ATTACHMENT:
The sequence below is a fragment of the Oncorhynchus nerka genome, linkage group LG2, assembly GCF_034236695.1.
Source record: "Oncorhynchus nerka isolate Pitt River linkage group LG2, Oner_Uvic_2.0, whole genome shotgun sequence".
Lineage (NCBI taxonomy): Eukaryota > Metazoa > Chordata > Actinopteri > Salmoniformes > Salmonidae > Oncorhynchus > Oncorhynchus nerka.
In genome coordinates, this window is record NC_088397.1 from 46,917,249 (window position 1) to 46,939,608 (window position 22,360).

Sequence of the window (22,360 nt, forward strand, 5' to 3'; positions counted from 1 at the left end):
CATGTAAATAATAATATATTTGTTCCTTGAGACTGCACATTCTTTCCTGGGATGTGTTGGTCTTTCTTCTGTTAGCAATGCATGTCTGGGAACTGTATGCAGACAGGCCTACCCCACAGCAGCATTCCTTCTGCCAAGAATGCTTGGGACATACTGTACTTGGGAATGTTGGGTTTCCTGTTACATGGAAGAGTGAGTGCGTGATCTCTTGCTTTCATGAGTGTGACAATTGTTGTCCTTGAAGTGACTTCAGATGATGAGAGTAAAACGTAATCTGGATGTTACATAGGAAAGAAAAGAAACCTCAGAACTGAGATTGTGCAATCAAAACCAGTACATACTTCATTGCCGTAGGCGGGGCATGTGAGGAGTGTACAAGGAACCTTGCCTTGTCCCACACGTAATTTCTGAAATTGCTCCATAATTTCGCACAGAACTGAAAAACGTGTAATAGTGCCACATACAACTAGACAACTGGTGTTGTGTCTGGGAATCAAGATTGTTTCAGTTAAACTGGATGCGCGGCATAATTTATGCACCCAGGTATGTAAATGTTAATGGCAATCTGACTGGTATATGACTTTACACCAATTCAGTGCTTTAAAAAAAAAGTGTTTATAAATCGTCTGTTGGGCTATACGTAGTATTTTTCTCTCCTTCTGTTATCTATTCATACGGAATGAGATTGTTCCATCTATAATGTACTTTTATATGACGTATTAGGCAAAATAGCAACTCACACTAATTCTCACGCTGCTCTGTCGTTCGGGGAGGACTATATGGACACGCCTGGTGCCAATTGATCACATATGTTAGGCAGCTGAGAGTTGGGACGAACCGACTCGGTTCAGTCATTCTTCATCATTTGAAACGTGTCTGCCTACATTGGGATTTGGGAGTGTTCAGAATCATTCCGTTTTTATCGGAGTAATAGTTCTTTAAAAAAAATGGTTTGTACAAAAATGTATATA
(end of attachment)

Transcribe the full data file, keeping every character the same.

The sequence below is a fragment of the Oncorhynchus nerka genome, linkage group LG2, assembly GCF_034236695.1.
Source record: "Oncorhynchus nerka isolate Pitt River linkage group LG2, Oner_Uvic_2.0, whole genome shotgun sequence".
Lineage (NCBI taxonomy): Eukaryota > Metazoa > Chordata > Actinopteri > Salmoniformes > Salmonidae > Oncorhynchus > Oncorhynchus nerka.
In genome coordinates, this window is record NC_088397.1 from 46,917,249 (window position 1) to 46,939,608 (window position 22,360).

Sequence of the window (22,360 nt, forward strand, 5' to 3'; positions counted from 1 at the left end):
CATGTAAATAATAATATATTTGTTCCTTGAGACTGCACATTCTTTCCTGGGATGTGTTGGTCTTTCTTCTGTTAGCAATGCATGTCTGGGAACTGTATGCAGACAGGCCTACCCCACAGCAGCATTCCTTCTGCCAAGAATGCTTGGGACATACTGTACTTGGGAATGTTGGGTTTCCTGTTACATGGAAGAGTGAGTGCGTGATCTCTTGCTTTCATGAGTGTGACAATTGTTGTCCTTGAAGTGACTTCAGATGATGAGAGTAAAACGTAATCTGGATGTTACATAGGAAAGAAAAGAAACCTCAGAACTGAGATTGTGCAATCAAAACCAGTACATACTTCATTGCCGTAGGCGGGGCATGTGAGGAGTGTACAAGGAACCTTGCCTTGTCCCACACGTAATTTCTGAAATTGCTCCATAATTTCGCACAGAACTGAAAAACGTGTAATAGTGCCACATACAACTAGACAACTGGTGTTGTGTCTGGGAATCAAGATTGTTTCAGTTAAACTGGATGCGCGGCATAATTTATGCACCCAGGTATGTAAATGTTAATGGCAATCTGACTGGTATATGACTTTACACCAATTCAGTGCTTTAAAAAAAAAGTGTTTATAAATCGTCTGTTGGGCTATACGTAGTATTTTTCTCTCCTTCTGTTATCTATTCATACGGAATGAGATTGTTCCATCTATAATGTACTTTTATATGACGTATTAGGCAAAATAGCAACTCACACTAATTCTCACGCTGCTCTGTCGTTCGGGGAGGACTATATGGACACGCCTGGTGCCAATTGATCACATATGTTAGGCAGCTGAGAGTTGGGACGAACCGACTCGGTTCAGTCATTCTTCATCATTTGAAACGTGTCTGCCTACATTGGGATTTGGGAGTGTTCAGAATCATTCCGTTTTTATCGGAGTAATAGTTCTTTAAAAAAAATGGTTTGTACAAAAATGTATATA